posted by RUMNET on July 7, 2012
everal decades after Ghana’s independence, the Northern Region is still counted as one of the very deprived regions in the country.
Poverty is still endemic and the vagaries of the weather still pose perennial difficulties for the people and their communities.
Literacy statistics are still depressing, especially for women, and youth unemployment is severe, a perceived source of instability and insecurity in many Northern communities.
This has resulted in the youth, especially girls, migrating to the south in search of greener pastures.
In the “Overseas” community of Tantala located in the West Mamprusi District, however, members of the Tuona Paga (Women) Coalition have not resigned themselves to their fate, but have taken their destiny into their own hands to change their lives for the better.
Tuona, in Mampruli, means people living in remote communities or across rivers.
The (Overseas” area has earned its name because it is cut off from civilization during the rainy season when floods occur.
The 50- member Coalition, which is made up of 25 mothers and their 25 daughters, is undertaking an Environment and Alternative Sustainable Livelihood Project, with funding from the Ghana Environmental Management Project (GEMP).
All the 25 daughters had one time or the other migrated down south to work as head porters, popularly known as “Kayayee.”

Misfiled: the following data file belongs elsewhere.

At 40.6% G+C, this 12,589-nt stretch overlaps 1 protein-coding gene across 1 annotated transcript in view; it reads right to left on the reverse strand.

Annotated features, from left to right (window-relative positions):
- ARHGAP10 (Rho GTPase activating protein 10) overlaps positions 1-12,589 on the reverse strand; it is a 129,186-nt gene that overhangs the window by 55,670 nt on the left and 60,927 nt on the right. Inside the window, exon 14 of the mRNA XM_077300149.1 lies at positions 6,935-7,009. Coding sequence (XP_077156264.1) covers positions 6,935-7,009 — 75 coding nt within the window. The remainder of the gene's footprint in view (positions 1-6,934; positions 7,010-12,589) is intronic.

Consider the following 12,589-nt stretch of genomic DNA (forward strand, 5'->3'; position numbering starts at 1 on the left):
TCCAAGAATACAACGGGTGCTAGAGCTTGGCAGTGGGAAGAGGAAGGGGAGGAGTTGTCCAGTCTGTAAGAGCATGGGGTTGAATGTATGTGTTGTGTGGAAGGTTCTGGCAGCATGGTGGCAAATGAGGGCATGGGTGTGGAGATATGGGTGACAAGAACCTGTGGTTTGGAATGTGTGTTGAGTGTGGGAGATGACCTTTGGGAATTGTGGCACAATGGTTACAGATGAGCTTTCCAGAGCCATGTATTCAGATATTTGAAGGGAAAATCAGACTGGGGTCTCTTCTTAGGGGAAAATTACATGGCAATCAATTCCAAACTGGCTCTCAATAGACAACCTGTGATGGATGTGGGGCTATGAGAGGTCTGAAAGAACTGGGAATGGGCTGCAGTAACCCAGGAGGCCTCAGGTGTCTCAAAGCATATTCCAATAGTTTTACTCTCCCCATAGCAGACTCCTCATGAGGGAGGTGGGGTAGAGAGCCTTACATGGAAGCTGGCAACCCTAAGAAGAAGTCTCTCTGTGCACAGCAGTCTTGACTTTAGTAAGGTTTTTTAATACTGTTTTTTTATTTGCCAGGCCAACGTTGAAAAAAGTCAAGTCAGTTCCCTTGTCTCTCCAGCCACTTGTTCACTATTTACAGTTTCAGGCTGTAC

The objective of GEMP, a CIDA funded project, is to strengthen Ghanaian institutions and rural communities to enable them reverse land degradation and desertification trends in the Northern, Upper East, and Upper West Regions of Ghana, and also to adopt sustainable land and water management systems that improve food security and reduce poverty.
It was on one early Saturday morning two members of the Northern Regional Environmental Management Committee (REMC), including Chief Alhassan I. Amadu, Regional Head of the National Population Council (NPC) and this writer, set off from Tamale to the “Overseas” area, with Mr. Abu Iddrisu, Regional Director of the Environmental Protection Agency (EPA) as our chauffeur.
Our destination was Tantala and our mission, to monitor the activities carried out so far by the Tuona Women’s Coalition, a beneficiary of GEMP funding initiative. The Coalition received a grant of GH¢20,000 from GEMP to implement an Environment and Alternative Sustainable Livelihood Project in the Tantala community.